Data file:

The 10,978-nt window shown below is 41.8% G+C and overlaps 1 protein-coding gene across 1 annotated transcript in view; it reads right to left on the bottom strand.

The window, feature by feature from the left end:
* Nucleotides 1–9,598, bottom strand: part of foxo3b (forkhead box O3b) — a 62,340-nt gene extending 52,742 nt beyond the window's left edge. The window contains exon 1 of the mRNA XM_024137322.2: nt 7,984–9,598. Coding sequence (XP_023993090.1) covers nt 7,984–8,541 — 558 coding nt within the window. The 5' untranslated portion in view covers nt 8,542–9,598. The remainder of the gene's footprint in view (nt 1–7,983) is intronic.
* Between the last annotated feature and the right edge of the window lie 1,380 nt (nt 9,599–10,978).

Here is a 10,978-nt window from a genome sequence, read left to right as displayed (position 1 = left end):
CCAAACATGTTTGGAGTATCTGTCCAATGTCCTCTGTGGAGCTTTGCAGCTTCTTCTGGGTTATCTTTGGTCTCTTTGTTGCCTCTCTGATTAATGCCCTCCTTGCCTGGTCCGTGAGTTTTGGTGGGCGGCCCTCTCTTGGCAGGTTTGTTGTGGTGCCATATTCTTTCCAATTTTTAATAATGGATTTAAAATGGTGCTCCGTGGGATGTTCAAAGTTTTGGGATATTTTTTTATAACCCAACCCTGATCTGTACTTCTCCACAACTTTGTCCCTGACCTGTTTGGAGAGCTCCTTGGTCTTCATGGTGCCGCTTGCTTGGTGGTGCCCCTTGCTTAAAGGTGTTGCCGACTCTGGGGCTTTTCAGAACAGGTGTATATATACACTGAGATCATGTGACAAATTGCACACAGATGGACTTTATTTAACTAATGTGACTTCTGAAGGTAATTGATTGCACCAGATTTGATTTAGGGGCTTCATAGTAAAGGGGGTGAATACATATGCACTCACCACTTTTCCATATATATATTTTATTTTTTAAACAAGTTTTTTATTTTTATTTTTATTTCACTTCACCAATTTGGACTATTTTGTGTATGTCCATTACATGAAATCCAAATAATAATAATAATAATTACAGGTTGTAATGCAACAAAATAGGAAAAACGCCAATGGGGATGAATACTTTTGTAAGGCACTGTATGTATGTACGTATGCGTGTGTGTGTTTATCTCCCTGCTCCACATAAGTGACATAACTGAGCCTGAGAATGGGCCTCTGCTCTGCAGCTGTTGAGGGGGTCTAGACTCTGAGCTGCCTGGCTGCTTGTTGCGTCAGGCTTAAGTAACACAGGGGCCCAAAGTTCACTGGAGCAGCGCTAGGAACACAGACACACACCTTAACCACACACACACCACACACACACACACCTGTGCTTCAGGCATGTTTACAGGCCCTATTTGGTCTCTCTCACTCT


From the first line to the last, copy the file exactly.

The 10,978-nt window shown below is 41.8% G+C and overlaps 1 protein-coding gene across 1 annotated transcript in view; it reads right to left on the bottom strand.

The window, feature by feature from the left end:
* Nucleotides 1–9,598, bottom strand: part of foxo3b (forkhead box O3b) — a 62,340-nt gene extending 52,742 nt beyond the window's left edge. The window contains exon 1 of the mRNA XM_024137322.2: nt 7,984–9,598. Coding sequence (XP_023993090.1) covers nt 7,984–8,541 — 558 coding nt within the window. The 5' untranslated portion in view covers nt 8,542–9,598. The remainder of the gene's footprint in view (nt 1–7,983) is intronic.
* Between the last annotated feature and the right edge of the window lie 1,380 nt (nt 9,599–10,978).

Here is a 10,978-nt window from a genome sequence, read left to right as displayed (position 1 = left end):
CCAAACATGTTTGGAGTATCTGTCCAATGTCCTCTGTGGAGCTTTGCAGCTTCTTCTGGGTTATCTTTGGTCTCTTTGTTGCCTCTCTGATTAATGCCCTCCTTGCCTGGTCCGTGAGTTTTGGTGGGCGGCCCTCTCTTGGCAGGTTTGTTGTGGTGCCATATTCTTTCCAATTTTTAATAATGGATTTAAAATGGTGCTCCGTGGGATGTTCAAAGTTTTGGGATATTTTTTTATAACCCAACCCTGATCTGTACTTCTCCACAACTTTGTCCCTGACCTGTTTGGAGAGCTCCTTGGTCTTCATGGTGCCGCTTGCTTGGTGGTGCCCCTTGCTTAAAGGTGTTGCCGACTCTGGGGCTTTTCAGAACAGGTGTATATATACACTGAGATCATGTGACAAATTGCACACAGATGGACTTTATTTAACTAATGTGACTTCTGAAGGTAATTGATTGCACCAGATTTGATTTAGGGGCTTCATAGTAAAGGGGGTGAATACATATGCACTCACCACTTTTCCATATATATATTTTATTTTTTAAACAAGTTTTTTATTTTTATTTTTATTTCACTTCACCAATTTGGACTATTTTGTGTATGTCCATTACATGAAATCCAAATAATAATAATAATAATTACAGGTTGTAATGCAACAAAATAGGAAAAACGCCAATGGGGATGAATACTTTTGTAAGGCACTGTATGTATGTACGTATGCGTGTGTGTGTTTATCTCCCTGCTCCACATAAGTGACATAACTGAGCCTGAGAATGGGCCTCTGCTCTGCAGCTGTTGAGGGGGTCTAGACTCTGAGCTGCCTGGCTGCTTGTTGCGTCAGGCTTAAGTAACACAGGGGCCCAAAGTTCACTGGAGCAGCGCTAGGAACACAGACACACACCTTAACCACACACACACCACACACACACACACCTGTGCTTCAGGCATGTTTACAGGCCCTATTTGGTCTCTCTCACTCT